What are the indications for surgical treatment of gastroesophageal reflux in children?
S.G. Jolley (Las Vegas)
Gastroesophageal reflux disease (GERD) in infants and children is often self-limiting. Repeated non-bilious emesis (with or without growth retardation), apnea, choking, respiratory arrest, apparent life-threatening events (ALTE), recurrent aspiration pneumonia, chronic coughing, stridor, recurrent wheezing, chronic lung disease, irritability, hematemesis, and esophagitis can be symptoms and signs of GERD in children. However, the disappearance of symptoms attributed to GERD may not reliably indicate that the GERD has resolved as well. Extended (18 to 24 hours) pH monitoring of the distal esophagus has provided the most accurate information to date regarding the characteristics of the defective gastroesophageal junction in children with GERD . Although promising for the future, manometric measurements of the gastroesophageal junction with a sleeve device or over a prolonged period of time have not provided clinically useful information for children .
Three pattern types of GERD (types I, II and III) can be detected from the esophageal pH record in prolonged recordings when children are fed apple juice . These reflux pattern types correlate with the clinical findings, radiographic findings, manometric findings, and the prognosis in childhood GERD (Table I). The type I and III reflux patterns have the lowest probability of resolving spontaneously with time and are the pattern types in which Barrett's esophagus or peptic esophageal stricture is most likely to be associated . Infants with the type II reflux pattern have the highest probability that the GERD will resolve spontaneously and has had no association with Barrett's esophagus or peptic esophageal stricture thus far.
The mean duration of acid relux episodes measured during sleep and after the first two hours postcibal (ZMD) is obtained easily from extended esophageal pH monitoring and correlates directly with the presence or absence of respiratory symptoms caused by GERD  A ZMD prolonged above the range for normal children indicates that respiratory symptoms are at least partially, if not completely, caused by the GERD. However, a ZMD within the normal range means that respiratory symptoms are unlikely to be caused by the GERD. Regardless of symptoms, a prolonged ZMD in infants and children indicates a significant risk for sudden death from uncontrolled GERD, particularly when associated with the type I or III reflux pattern  Children with a prolonged ZMD and no respiratory symptoms are more likely than those with a normal ZMD to subsequently develop serious respiratory complaints, even when parents or caretakers are unaware of the status of the ZMD.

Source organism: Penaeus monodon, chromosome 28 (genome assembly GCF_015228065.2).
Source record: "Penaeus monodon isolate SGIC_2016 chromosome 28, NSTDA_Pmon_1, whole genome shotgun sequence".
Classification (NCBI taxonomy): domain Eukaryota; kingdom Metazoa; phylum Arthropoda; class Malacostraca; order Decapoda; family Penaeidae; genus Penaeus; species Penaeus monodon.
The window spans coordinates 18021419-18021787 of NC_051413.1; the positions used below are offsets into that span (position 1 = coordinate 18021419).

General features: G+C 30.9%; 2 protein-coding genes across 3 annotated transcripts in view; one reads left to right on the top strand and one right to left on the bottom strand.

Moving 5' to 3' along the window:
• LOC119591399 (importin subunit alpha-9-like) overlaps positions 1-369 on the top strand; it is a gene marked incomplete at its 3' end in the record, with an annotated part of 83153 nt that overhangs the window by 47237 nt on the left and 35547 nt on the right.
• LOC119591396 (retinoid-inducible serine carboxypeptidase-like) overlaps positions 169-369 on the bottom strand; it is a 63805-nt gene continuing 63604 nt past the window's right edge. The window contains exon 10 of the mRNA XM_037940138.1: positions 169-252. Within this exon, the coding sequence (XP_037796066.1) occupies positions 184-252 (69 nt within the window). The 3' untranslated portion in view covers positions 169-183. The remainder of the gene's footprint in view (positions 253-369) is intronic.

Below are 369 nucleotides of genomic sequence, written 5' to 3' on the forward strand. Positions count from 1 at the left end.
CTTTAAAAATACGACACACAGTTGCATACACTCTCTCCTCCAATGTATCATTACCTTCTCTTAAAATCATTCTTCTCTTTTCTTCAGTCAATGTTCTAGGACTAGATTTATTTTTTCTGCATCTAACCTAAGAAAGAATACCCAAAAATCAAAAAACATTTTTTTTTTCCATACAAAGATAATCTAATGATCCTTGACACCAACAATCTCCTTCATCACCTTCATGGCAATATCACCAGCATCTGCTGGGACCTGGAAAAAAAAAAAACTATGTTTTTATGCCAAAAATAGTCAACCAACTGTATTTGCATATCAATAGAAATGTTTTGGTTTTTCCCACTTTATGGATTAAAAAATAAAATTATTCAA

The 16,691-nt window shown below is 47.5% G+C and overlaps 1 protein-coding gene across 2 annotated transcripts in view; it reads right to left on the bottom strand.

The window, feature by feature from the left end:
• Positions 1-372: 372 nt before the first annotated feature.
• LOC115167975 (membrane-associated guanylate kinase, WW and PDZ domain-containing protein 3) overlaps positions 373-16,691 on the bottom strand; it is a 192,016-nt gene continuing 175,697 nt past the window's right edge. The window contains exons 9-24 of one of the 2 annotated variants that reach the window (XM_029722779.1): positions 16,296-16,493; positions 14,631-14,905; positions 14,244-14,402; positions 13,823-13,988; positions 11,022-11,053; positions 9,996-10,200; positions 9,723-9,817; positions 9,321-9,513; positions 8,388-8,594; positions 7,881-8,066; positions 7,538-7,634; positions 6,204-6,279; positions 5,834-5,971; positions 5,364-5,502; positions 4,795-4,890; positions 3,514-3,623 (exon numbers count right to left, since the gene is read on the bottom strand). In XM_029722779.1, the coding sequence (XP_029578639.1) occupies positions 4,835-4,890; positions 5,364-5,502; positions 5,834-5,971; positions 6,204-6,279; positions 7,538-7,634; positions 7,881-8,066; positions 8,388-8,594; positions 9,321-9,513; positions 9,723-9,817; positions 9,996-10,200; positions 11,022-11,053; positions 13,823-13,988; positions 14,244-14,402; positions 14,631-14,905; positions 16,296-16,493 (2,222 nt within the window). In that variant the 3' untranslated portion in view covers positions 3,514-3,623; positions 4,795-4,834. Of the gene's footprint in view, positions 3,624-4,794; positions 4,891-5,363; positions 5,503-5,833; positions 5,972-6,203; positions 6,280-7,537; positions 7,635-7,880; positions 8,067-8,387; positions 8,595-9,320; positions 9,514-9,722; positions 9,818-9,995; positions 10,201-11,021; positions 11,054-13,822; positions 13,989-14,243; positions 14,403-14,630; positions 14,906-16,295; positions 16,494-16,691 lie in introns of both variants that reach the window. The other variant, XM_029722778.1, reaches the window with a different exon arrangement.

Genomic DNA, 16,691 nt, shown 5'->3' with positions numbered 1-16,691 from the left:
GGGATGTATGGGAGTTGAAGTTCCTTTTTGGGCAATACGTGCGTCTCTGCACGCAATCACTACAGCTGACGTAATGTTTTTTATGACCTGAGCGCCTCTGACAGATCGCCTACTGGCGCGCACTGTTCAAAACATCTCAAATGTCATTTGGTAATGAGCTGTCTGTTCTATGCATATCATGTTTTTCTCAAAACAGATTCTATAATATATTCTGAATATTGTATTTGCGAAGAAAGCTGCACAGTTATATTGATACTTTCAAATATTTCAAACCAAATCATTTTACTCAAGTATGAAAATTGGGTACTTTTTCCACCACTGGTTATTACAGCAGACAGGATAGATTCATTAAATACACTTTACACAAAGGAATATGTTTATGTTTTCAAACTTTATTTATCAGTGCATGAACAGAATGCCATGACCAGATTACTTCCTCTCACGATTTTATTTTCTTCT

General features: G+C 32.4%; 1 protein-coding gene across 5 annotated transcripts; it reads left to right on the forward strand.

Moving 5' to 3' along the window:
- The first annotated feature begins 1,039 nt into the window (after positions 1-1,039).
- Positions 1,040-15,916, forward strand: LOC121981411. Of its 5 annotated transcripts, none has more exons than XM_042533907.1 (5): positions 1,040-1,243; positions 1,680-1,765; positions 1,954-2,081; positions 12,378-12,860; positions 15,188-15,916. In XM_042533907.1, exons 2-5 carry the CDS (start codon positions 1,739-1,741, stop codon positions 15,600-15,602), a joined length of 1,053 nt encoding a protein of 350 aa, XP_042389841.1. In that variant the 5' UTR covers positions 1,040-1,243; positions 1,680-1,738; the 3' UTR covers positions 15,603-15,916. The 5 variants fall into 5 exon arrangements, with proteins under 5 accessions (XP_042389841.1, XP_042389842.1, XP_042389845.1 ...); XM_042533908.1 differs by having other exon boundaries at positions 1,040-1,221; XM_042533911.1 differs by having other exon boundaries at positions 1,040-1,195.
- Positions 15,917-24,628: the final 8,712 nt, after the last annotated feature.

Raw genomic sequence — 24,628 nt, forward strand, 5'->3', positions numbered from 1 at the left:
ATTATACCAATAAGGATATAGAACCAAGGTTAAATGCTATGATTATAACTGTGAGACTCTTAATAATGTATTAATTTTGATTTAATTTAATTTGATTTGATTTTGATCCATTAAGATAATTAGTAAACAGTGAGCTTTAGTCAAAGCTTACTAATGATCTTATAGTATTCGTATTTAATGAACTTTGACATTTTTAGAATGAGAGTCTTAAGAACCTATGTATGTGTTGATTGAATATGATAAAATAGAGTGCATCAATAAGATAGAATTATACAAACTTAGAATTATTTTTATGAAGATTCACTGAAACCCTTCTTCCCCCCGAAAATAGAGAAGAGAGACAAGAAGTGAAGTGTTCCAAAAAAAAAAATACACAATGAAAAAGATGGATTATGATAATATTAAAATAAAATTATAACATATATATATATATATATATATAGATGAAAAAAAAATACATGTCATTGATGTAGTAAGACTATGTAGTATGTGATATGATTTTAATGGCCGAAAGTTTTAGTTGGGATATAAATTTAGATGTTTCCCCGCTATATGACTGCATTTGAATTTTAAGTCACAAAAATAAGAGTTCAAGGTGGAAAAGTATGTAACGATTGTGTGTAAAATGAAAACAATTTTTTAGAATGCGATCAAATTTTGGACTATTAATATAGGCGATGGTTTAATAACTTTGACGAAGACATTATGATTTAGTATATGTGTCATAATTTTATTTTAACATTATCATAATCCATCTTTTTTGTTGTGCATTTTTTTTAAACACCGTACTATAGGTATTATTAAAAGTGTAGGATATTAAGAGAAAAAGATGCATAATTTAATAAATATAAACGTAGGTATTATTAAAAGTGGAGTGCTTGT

The medical treatment for GERD in children has changed significantly over the past 50 years. Most clinicians still utilize the upright or prone-elevated (30-45 degrees) posture for infants supplemented by feedings thickened with cereal. However, the development and effectiveness of histamine-receptor blockers (cimetidine, ranitidine), prokinetic agents (domperidone, metoclopramide, cisapride), cholinergic agents (bethanechol), topical gels (sucralfate, alginic acid), and a proton-pump inhibitor (omeprazole) have led many clinicians to abandon or question the efficacy of postural therapy and thickened feedings. Except for cimetidine and bethanechol, the long-term effects of most antireflux medication mentioned in infants and children have not been determined. The best chance at achieving control of GERD in children with antireflux medications is by clinicians who are experienced in the diagnostic work-up, follow-up, and use of these medications in both infants and children.
The main antireflux operations used in children can be classified as either a fundoplication [7, 8] or a gastropexy . A fundoplication controls GERD by a nipple-valve effect and a gastropexy controls GERD by an anatomic «tightening» of the gastroesophageal junction. The side-effects and success of antireflux operations for controlling GERD in children have been well described . In the hands of surgeons who perform large numbers of major operations for the alimentary tract in infants and children each year, the operative mortality is less than 1% in otherwise healthy children and less than 5% even in children with severe associated disease. Although the safety of laparoscopic antireflux operations in children may be comparable to the open procedures, they require more operative time and the long term control of GERD by these operations is unknown.
Considerations in the decision for antireflux surgery
In general, an antireflux operation is considered in infants and children when GERD is uncontrolled by aggressive medical antireflux measures and likely to become life-threatening or debilitating, when the side-effects and risks of continued use of antireflux medications are higher than the risks of antireflux surgery, and when the child's parents or caretaker are incapable of administering medications properly. This author finds that both the clinical symptoms and the findings from extended esophageal pH monitoring are helpful for determining if and when an antireflux operation is needed in children .